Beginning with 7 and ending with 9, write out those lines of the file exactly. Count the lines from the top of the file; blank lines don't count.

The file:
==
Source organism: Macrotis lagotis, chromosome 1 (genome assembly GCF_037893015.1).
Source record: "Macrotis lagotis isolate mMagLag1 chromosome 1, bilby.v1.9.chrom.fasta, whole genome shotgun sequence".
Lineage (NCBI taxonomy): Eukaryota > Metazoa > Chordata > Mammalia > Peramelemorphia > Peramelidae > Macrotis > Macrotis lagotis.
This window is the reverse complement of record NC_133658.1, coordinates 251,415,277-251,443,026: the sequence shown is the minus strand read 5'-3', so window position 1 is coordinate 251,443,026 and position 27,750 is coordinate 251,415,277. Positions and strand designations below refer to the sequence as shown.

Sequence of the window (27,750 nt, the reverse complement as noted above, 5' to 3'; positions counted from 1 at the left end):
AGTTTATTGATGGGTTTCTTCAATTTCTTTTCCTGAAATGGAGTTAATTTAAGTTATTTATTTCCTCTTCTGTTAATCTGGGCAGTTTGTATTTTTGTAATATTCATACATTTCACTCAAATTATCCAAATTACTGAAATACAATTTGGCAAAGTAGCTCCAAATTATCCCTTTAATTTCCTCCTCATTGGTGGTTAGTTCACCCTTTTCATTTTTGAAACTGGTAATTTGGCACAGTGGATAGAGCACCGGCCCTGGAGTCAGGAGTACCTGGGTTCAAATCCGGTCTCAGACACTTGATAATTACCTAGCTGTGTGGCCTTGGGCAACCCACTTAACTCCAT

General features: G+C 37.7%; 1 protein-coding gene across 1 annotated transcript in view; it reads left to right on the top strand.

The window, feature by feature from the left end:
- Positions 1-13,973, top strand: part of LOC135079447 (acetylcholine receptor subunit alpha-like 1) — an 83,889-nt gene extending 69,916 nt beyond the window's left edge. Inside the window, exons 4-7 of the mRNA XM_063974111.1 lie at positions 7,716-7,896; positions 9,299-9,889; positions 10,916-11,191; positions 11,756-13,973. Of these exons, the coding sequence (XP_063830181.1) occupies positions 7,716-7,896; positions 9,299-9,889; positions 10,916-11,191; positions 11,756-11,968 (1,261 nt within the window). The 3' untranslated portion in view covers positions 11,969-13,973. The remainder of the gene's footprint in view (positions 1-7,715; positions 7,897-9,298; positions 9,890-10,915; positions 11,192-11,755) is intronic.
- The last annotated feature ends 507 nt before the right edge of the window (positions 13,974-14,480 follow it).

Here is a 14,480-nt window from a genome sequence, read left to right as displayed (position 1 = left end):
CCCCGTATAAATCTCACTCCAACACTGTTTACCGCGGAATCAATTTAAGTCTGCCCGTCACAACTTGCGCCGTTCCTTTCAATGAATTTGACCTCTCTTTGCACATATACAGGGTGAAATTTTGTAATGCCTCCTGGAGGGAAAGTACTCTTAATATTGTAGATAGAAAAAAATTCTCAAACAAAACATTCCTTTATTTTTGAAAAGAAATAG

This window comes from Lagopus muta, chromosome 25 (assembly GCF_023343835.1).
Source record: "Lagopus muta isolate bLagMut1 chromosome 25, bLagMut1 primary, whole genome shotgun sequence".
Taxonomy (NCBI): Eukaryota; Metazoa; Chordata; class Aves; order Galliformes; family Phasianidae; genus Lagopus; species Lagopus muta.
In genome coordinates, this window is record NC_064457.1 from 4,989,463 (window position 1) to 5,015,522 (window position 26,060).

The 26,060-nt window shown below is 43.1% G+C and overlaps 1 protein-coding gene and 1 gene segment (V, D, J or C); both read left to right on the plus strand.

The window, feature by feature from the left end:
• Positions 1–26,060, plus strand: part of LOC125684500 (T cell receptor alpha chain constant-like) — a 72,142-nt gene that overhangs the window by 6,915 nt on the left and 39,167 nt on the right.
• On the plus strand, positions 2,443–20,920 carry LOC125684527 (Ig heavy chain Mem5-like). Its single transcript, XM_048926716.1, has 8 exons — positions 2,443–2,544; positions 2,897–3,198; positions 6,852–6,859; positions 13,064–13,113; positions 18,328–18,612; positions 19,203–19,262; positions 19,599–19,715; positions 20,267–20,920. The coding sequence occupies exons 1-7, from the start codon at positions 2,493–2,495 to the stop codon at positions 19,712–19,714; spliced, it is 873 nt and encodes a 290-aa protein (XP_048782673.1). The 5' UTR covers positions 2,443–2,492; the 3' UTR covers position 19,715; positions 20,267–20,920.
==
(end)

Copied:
General features: G+C 37.7%; 1 protein-coding gene across 1 annotated transcript in view; it reads left to right on the top strand.

The window, feature by feature from the left end:
- Positions 1-13,973, top strand: part of LOC135079447 (acetylcholine receptor subunit alpha-like 1) — an 83,889-nt gene extending 69,916 nt beyond the window's left edge. Inside the window, exons 4-7 of the mRNA XM_063974111.1 lie at positions 7,716-7,896; positions 9,299-9,889; positions 10,916-11,191; positions 11,756-13,973. Of these exons, the coding sequence (XP_063830181.1) occupies positions 7,716-7,896; positions 9,299-9,889; positions 10,916-11,191; positions 11,756-11,968 (1,261 nt within the window). The 3' untranslated portion in view covers positions 11,969-13,973. The remainder of the gene's footprint in view (positions 1-7,715; positions 7,897-9,298; positions 9,890-10,915; positions 11,192-11,755) is intronic.